Format: Paperback
I just finished FATLASH! and was happy to have someone put a voice to what I think is the insanity of parading young girls in front of the public as if they were pieces of meat, and making them think that unless they win that pageant or contest, they are worthless. What a horrible way to raise a child.

Ms. Kataline hit very close to home for me when she described how being overweight was protection from having to deal with men sexually objectifying her. It IS easier to hide behind a fat suit than to have to deal with some men's attention.

If you're a naturally shy person, as am I, there's comfort in the label of being fat and hence ignored.

To read all that Ms. Kataline endured, experienced and overcame on her road to achieving a comfortable weight was uplifting to me in my daily struggle with the scale.

Brava to Ms. Kataline for having the bravery to share her story with the world.

Maggie, Denver, CO
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5 of 5 people found the following review helpful By Frederick Cookinham on October 22, 2012
Format: Paperback
Karen's book is a pleasure to read. Eloquent, funny, and filled with insight about problems shared by millions: Should I be ashamed of my weight and torture myself to look thin? Should a mother help her daughter achieve glory on the stage...even if it kills her? Do I dare lose weight -- if every pound that comes off reveals frightening childhood memories the weight was intended to bury? This book should be read by Mother BEFORE she pushes her daughter into child beauty contests that force her to look and act more grown up than she really is.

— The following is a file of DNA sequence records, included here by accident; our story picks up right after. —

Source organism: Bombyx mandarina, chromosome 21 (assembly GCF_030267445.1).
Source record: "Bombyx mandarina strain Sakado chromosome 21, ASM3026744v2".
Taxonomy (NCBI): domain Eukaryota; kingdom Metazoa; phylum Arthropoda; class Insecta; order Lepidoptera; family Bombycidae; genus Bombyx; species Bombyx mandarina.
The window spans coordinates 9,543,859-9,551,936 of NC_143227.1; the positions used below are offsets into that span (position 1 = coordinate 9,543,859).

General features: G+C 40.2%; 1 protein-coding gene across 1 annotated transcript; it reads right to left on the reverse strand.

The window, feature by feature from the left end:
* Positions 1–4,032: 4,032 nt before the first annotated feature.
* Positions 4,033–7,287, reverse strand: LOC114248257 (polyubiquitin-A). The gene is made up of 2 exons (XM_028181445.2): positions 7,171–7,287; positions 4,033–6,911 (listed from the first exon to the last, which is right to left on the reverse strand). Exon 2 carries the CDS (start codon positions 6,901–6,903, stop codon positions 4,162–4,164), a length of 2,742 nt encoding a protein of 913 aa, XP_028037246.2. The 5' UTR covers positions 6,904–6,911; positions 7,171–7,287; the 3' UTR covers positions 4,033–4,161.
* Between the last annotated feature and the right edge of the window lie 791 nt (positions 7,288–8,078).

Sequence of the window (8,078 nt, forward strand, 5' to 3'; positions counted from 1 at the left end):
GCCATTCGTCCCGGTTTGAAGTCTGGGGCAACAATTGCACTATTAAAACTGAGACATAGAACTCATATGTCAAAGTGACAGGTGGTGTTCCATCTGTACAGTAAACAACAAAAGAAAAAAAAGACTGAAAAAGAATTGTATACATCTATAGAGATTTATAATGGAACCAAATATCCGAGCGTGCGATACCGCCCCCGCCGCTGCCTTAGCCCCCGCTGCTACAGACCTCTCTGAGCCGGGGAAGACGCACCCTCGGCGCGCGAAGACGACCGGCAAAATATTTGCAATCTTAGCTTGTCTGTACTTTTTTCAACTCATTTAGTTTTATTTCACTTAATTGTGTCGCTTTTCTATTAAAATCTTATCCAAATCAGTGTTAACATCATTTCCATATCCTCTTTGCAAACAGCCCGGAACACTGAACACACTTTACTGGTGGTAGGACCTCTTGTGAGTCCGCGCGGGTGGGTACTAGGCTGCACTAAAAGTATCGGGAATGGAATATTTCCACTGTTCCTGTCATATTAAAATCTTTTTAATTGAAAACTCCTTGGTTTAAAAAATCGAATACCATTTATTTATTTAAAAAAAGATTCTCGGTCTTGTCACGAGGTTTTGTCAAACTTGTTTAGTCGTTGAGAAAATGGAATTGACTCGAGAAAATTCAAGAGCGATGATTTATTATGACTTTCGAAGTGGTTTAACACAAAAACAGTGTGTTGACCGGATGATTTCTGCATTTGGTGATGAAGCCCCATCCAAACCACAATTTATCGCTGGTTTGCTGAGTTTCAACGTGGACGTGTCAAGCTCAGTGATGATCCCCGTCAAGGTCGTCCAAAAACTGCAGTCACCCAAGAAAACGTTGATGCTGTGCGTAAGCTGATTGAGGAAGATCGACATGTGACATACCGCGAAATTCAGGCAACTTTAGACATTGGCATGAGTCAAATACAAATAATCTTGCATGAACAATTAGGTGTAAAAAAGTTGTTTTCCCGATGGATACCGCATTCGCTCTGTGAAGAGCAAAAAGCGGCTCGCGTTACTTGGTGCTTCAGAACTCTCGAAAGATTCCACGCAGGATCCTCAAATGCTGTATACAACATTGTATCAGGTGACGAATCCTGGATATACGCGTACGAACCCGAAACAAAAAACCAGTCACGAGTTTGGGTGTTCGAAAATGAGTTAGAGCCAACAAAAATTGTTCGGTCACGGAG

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1 of 1 people found the following review helpful By Brenda Wilson on November 26, 2012
Format: Paperback Verified Purchase
Kataline makes the book easy to read, eloquent and funny! I don’t usually like to read anything serious but found this book to be interesting and entertaining. The books presents a serious topic, which I recognize in many people, and presents it with charm and humor.
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Format: Paperback
FATLASH, by Karen Kateline provides us with "food for thought" and "thoughts for food!"

Although Karen makes many points in her book, I believe the most important point is parents and adults affect children FOREVER. What is not healed in one generation passes to the next generation. When emotional needs are not met at home, children seek to meet them in other ways. Every child deserves to be loved, cherished, guided, and protected as a unique human being.

What I so like about FATLASH is Karen's ability to look and think about her past, healthily mourn for her lost childhood, and still understand she is the only one who can change her future. Rather than become a martyr to her past, Karen chooses to live in present reality. She fully understands every day of life is filled with boundaries, choices--- and not just food choices.